Fordham Law Holds Discussion on Intersection between Race and Religion Featuring Professor Sahar Aziz of Rutgers Law


On Nov. 30, Rutgers University Law School Professor Sahar Aziz gave a virtual talk on her recently published book, The Racial Muslim: When Racism Quashes Religious Freedom, which demonstrates how race and religion intersect to create what she calls the “Racial Muslim.” The program was moderated by Tanya Katerí Hernández, Archibald R. Murray Professor of Law at Fordham and presented by Fordham Law’s Center on Race, Law and Justice.

In conversation with Aziz at the event was John Tehranian, Paul W. Wildman Chair and Professor of Law at Southwestern Law School and author of the 2008 book titled Whitewashed: America’s Invisible Middle Eastern Minority. Similar to The Racial Muslim, Whitewashed also explores race and religion in America. 

Tehranian described Aziz’s book as “a vital and important contribution to the literature on race, discrimination, and religion,” adding that it presented an “exhaustively researched overview of the legal history on this particular issue, drawing a powerful analogy with the historical  persecution of other ethnic and religious  minorities.”

The Inspiration Behind The Racial Muslim 

To set the stage for the conversation, Aziz provided an introduction to what inspired her to write the book, which took approximately five years to complete. “It’s the book that I couldn’t find—and so I wrote it,” said Aziz.

During her time as a litigator, policy maker in Washington, D.C., and as a student working for the American Civil Liberties Union (ACLU) post-9/11, Aziz saw firsthand the discrimination and stigmatization that Muslim Americans faced. “As I was dealing with all of these different material and dignitary harms arising from anti-Muslim racism or Islamophobia, I kept asking, ‘Why is this happening in the United States?’” Aziz said.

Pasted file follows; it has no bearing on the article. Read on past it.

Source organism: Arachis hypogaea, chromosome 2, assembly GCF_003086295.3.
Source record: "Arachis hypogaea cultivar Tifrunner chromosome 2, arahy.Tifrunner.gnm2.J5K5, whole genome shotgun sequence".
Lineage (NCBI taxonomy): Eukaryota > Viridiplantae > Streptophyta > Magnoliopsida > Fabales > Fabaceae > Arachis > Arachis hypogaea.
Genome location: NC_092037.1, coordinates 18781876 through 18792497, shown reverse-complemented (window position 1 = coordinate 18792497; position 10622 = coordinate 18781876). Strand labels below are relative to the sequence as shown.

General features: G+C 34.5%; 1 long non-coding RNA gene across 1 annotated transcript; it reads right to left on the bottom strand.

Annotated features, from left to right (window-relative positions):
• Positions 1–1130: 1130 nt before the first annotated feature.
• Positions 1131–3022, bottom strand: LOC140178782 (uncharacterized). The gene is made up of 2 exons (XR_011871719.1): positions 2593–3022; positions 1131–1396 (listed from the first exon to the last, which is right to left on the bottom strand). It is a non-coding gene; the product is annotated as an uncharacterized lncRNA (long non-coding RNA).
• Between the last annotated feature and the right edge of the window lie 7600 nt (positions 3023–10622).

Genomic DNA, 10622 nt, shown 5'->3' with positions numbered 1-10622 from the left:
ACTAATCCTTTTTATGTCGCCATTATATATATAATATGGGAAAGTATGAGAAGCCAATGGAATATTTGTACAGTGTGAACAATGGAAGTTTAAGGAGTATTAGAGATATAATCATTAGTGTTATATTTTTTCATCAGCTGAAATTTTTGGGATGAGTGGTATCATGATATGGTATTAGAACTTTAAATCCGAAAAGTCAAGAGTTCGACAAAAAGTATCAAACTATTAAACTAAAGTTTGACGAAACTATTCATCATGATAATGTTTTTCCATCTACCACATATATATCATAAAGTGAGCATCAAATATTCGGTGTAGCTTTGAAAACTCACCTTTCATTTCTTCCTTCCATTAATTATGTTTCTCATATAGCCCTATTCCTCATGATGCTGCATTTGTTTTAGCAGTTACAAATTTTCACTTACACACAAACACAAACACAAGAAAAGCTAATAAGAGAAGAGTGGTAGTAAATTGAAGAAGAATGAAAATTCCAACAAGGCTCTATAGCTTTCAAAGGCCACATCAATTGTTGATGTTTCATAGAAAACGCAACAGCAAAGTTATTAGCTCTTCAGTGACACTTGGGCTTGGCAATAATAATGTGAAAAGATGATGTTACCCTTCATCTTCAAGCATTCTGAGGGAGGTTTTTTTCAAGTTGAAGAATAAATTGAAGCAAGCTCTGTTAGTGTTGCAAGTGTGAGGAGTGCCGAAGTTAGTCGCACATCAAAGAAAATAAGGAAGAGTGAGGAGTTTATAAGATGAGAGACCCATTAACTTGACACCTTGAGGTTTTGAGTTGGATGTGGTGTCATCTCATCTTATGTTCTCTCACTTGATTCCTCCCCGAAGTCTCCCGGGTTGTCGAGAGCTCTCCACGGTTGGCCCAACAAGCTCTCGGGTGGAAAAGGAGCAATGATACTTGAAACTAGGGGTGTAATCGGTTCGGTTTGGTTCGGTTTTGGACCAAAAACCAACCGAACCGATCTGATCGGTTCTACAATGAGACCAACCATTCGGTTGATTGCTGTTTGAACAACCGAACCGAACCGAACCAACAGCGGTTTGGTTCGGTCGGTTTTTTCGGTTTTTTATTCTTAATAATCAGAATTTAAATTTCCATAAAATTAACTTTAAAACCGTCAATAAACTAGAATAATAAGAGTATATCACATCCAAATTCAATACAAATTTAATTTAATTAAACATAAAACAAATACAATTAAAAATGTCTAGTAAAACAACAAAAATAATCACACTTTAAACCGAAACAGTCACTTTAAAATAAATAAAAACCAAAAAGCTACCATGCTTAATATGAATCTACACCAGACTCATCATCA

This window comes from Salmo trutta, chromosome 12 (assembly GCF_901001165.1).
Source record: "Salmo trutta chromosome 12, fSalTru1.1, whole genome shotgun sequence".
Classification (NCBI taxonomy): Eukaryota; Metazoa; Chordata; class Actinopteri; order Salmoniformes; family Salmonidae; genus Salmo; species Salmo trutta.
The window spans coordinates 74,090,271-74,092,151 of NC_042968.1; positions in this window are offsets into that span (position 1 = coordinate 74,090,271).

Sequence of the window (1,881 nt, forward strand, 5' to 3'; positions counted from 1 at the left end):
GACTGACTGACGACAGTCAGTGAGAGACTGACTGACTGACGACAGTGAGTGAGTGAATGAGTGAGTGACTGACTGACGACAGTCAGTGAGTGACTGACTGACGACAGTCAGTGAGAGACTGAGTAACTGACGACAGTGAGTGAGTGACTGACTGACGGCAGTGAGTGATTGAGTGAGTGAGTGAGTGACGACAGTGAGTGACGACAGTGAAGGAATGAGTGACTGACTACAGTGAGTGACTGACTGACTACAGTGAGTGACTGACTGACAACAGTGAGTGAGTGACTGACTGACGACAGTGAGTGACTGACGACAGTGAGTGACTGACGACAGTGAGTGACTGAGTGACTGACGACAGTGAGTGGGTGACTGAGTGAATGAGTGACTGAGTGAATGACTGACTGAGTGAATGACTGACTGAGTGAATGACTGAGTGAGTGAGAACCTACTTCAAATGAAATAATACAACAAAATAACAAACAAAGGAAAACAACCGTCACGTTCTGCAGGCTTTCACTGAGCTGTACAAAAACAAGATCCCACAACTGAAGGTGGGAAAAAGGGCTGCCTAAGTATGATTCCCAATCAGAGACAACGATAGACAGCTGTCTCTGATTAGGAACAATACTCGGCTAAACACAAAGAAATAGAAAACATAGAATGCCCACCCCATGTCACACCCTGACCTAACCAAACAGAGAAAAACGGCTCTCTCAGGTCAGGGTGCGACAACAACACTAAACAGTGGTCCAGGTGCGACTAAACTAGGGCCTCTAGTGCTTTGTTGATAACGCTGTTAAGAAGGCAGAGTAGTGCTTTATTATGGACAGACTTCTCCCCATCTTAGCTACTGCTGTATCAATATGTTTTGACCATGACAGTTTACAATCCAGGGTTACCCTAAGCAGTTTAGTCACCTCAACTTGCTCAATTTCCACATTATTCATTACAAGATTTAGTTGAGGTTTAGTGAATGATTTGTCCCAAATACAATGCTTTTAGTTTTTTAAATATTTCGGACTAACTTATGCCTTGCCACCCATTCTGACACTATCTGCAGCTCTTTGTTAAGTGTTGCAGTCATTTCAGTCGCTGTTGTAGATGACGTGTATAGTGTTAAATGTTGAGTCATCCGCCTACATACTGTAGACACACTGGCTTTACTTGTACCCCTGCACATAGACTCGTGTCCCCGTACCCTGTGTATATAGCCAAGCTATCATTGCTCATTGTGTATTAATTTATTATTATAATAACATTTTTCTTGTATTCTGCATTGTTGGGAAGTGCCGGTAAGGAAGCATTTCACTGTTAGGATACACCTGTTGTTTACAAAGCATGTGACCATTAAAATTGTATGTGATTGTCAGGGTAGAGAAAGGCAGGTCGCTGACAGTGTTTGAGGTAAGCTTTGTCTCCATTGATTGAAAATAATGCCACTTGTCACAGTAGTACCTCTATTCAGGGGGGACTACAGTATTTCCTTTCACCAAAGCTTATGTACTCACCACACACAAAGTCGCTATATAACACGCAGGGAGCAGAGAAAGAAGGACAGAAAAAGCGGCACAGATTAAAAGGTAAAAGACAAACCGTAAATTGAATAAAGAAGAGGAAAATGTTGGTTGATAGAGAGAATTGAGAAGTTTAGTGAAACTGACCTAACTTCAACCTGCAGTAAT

“This is a country that prides itself on protecting religious freedom,” she added, pointing to the country’s founding as a place where Puritans were able to escape religious persecution, “yet we’re so openly anti-Muslim.“

The reason behind this, Aziz realized, was that people who supported discriminatory policies did not view those policies within the framework of religious freedom. “They were treating Muslims the way that they treated African Americans, Native Americans, and Asian Americans. This was really more about racism than it was about religious bigotry,” she said. “By taking Muslims out of the category of religion and religious minorities, and putting them into something else, you could then engage in discrimination that has been part of the American story since its founding.”

Race and Muslim Identity in America 

In her book, Aziz also explores how America’s demographics rapidly changed from a majority white Protestant nation to a multiracial, multi-religious society.

The diversity of the Muslim population in America, as Aziz explained, currently includes people who identify as African, South Asian, and Latinx. In fact, though many people might conflate Arab identity and Islam, most Arab-Americans are actually Christian, she said. “Of course Islam is not a race,” Aziz said, “and race is a social construction.” 

However, Muslim identity has been “racialized” according to Aziz, using “quasi biological traits” that associate Muslim identity with negative and damaging stereotypes and tropes. “It’s similar to [the idea that]  simply by having a certain skin color, you are then presumed to have all of these inferior traits, when in fact, that’s a fallacy,” she said. “But that’s what racism is.”  

Racism and Islamophobia are unfortunately still very much a problem, but scholars at The Center for Race, Law and Justice continue to do work that unpacks some of those questions, including work by Professor Hernández, who is the associate director of the center, and whose work Aziz cites as an influence (“I’m a fan girl, to be completely honest,” she says.)

Education is a Part of the Solution 

Tehranian praised Aziz’s book for being accessible even to non-legal scholars, which he believes is important so that a wider audience can better understand and learn about the scourge of Islamophobia and how it relates to the history of discrimination against Catholic, Mormon and Jewish Americans. 

“Part of the remedy for the intolerance and the hate is education,” he said. “There is an active political and legal dialogue advancing religious rights and condemning limitations on the activities of people of faith, but all too often, that discourse seems to ignore anti-Islamic activity and the targeting of Muslim Americans.”

“I think calling out that hypocrisy is something that is very important for all of us to do,” Tehranian added. 

Tehranian also noted the timeliness of Aziz’s book, especially after videos recently emerged capturing Republican Representative Lauren Boebert of Colorado making Islamophobic remarks against Democratic Representative Ilhan Omar of Minnesota. “This is repugnant rhetoric,” he said. “It is hateful, it is demonizing and—in the year 2021—it should be absolutely unacceptable.” 


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